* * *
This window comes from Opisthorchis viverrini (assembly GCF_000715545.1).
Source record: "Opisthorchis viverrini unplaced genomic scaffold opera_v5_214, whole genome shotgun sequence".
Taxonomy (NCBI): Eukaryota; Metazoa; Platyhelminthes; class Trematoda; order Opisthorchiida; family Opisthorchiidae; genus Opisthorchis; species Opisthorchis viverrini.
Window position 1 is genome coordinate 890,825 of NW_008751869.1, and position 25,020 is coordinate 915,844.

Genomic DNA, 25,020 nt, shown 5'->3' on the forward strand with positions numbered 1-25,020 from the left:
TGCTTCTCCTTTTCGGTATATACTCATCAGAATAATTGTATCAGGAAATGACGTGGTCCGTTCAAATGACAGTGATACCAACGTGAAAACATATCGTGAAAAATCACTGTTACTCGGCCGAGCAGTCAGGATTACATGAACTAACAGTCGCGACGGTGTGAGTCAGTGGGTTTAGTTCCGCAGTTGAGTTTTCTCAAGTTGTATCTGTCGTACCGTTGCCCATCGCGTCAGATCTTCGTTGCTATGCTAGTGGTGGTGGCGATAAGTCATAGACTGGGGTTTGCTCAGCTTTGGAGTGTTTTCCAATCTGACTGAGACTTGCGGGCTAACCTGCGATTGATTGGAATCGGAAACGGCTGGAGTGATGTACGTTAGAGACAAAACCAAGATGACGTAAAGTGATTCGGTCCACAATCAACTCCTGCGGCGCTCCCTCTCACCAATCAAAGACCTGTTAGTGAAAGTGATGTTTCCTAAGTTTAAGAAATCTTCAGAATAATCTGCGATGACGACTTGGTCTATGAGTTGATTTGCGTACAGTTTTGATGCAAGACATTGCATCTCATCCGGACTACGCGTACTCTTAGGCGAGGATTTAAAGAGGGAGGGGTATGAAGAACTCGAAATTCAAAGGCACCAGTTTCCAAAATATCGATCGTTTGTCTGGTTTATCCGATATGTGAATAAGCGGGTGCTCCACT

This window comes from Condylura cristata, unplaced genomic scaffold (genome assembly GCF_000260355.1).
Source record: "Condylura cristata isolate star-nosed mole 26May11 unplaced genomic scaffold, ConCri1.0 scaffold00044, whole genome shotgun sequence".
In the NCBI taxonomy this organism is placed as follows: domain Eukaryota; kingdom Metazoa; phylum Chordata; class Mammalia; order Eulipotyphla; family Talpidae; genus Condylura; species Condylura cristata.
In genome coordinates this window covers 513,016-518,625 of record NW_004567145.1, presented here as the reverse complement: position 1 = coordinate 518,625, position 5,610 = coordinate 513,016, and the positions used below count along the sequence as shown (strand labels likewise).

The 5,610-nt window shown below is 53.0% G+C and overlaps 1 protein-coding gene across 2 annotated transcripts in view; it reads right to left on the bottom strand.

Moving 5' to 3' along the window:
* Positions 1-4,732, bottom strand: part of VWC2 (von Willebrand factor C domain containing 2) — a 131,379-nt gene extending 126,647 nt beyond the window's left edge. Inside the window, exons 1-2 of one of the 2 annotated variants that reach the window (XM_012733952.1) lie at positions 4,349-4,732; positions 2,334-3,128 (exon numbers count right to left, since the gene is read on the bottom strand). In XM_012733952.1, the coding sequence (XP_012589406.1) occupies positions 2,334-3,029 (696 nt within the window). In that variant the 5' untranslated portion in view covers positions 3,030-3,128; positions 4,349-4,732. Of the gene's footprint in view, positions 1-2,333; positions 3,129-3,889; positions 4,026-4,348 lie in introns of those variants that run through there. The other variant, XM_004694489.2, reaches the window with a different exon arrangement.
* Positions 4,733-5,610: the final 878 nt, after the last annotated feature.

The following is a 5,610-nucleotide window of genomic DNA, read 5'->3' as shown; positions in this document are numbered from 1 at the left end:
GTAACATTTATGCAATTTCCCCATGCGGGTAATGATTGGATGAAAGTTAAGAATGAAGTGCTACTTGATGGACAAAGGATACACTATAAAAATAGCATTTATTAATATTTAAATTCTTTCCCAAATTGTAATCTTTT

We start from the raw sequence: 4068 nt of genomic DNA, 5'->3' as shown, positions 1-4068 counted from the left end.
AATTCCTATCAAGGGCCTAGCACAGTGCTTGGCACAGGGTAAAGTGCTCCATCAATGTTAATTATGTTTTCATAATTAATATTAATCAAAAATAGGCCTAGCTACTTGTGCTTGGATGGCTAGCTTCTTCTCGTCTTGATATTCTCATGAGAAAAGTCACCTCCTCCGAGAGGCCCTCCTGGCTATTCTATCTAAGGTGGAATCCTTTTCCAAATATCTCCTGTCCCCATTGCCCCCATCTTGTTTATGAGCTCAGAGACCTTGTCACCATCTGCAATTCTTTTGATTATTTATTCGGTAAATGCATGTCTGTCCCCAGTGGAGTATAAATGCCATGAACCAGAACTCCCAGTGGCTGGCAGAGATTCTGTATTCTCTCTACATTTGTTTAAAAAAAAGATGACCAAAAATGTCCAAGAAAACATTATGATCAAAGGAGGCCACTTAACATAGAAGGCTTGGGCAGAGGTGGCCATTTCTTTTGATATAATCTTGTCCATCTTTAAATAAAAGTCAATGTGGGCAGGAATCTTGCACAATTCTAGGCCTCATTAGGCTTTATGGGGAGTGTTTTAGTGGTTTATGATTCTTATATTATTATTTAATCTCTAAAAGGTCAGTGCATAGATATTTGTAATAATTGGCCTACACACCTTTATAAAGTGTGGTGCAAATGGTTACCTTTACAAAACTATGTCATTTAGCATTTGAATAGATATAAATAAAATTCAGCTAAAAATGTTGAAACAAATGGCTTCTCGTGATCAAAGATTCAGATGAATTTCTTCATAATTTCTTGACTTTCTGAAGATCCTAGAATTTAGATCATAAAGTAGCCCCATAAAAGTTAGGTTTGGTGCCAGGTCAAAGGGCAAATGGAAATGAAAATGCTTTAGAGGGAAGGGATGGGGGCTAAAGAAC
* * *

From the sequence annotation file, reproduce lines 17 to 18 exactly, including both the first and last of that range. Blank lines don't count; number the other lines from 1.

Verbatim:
We start from the raw sequence: 4068 nt of genomic DNA, 5'->3' as shown, positions 1-4068 counted from the left end.
AATTCCTATCAAGGGCCTAGCACAGTGCTTGGCACAGGGTAAAGTGCTCCATCAATGTTAATTATGTTTTCATAATTAATATTAATCAAAAATAGGCCTAGCTACTTGTGCTTGGATGGCTAGCTTCTTCTCGTCTTGATATTCTCATGAGAAAAGTCACCTCCTCCGAGAGGCCCTCCTGGCTATTCTATCTAAGGTGGAATCCTTTTCCAAATATCTCCTGTCCCCATTGCCCCCATCTTGTTTATGAGCTCAGAGACCTTGTCACCATCTGCAATTCTTTTGATTATTTATTCGGTAAATGCATGTCTGTCCCCAGTGGAGTATAAATGCCATGAACCAGAACTCCCAGTGGCTGGCAGAGATTCTGTATTCTCTCTACATTTGTTTAAAAAAAAGATGACCAAAAATGTCCAAGAAAACATTATGATCAAAGGAGGCCACTTAACATAGAAGGCTTGGGCAGAGGTGGCCATTTCTTTTGATATAATCTTGTCCATCTTTAAATAAAAGTCAATGTGGGCAGGAATCTTGCACAATTCTAGGCCTCATTAGGCTTTATGGGGAGTGTTTTAGTGGTTTATGATTCTTATATTATTATTTAATCTCTAAAAGGTCAGTGCATAGATATTTGTAATAATTGGCCTACACACCTTTATAAAGTGTGGTGCAAATGGTTACCTTTACAAAACTATGTCATTTAGCATTTGAATAGATATAAATAAAATTCAGCTAAAAATGTTGAAACAAATGGCTTCTCGTGATCAAAGATTCAGATGAATTTCTTCATAATTTCTTGACTTTCTGAAGATCCTAGAATTTAGATCATAAAGTAGCCCCATAAAAGTTAGGTTTGGTGCCAGGTCAAAGGGCAAATGGAAATGAAAATGCTTTAGAGGGAAGGGATGGGGGCTAAAGAAC